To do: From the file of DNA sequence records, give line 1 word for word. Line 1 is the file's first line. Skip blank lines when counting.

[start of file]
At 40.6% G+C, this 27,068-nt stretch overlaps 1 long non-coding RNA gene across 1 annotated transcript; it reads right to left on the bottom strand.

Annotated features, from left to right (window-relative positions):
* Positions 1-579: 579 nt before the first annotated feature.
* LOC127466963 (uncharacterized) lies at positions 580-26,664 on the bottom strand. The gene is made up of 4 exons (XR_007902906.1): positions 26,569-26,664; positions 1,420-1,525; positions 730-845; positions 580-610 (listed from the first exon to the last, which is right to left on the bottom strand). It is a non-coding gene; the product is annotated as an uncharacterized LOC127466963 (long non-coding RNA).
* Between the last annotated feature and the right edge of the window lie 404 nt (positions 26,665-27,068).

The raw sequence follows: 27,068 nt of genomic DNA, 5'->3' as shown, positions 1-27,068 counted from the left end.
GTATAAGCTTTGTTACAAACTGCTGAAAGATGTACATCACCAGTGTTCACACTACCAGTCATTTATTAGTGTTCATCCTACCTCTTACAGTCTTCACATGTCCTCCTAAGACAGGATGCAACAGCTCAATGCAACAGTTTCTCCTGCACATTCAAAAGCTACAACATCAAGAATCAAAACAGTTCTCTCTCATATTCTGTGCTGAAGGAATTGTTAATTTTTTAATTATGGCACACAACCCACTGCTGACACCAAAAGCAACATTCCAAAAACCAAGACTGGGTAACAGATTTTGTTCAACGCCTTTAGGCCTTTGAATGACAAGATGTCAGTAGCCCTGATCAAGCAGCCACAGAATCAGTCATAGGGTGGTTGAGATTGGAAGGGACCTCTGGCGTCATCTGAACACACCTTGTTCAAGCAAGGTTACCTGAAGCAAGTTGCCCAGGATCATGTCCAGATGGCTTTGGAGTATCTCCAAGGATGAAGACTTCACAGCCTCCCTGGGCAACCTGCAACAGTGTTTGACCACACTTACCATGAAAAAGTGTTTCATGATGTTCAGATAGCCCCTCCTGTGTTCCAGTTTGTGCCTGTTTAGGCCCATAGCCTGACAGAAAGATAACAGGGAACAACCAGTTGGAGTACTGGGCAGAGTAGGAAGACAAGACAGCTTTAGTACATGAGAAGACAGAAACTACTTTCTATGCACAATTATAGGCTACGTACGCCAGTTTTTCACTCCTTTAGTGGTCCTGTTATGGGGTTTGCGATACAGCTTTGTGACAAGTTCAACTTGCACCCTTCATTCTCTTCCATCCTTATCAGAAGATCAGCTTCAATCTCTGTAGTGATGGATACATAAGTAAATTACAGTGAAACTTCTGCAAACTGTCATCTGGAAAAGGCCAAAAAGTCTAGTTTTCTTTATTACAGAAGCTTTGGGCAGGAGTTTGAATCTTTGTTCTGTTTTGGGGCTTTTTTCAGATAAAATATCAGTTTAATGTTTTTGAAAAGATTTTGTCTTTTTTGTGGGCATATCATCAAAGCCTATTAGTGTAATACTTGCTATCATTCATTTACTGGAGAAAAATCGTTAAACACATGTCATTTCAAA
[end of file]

At 40.6% G+C, this 27,068-nt stretch overlaps 1 long non-coding RNA gene across 1 annotated transcript; it reads right to left on the bottom strand.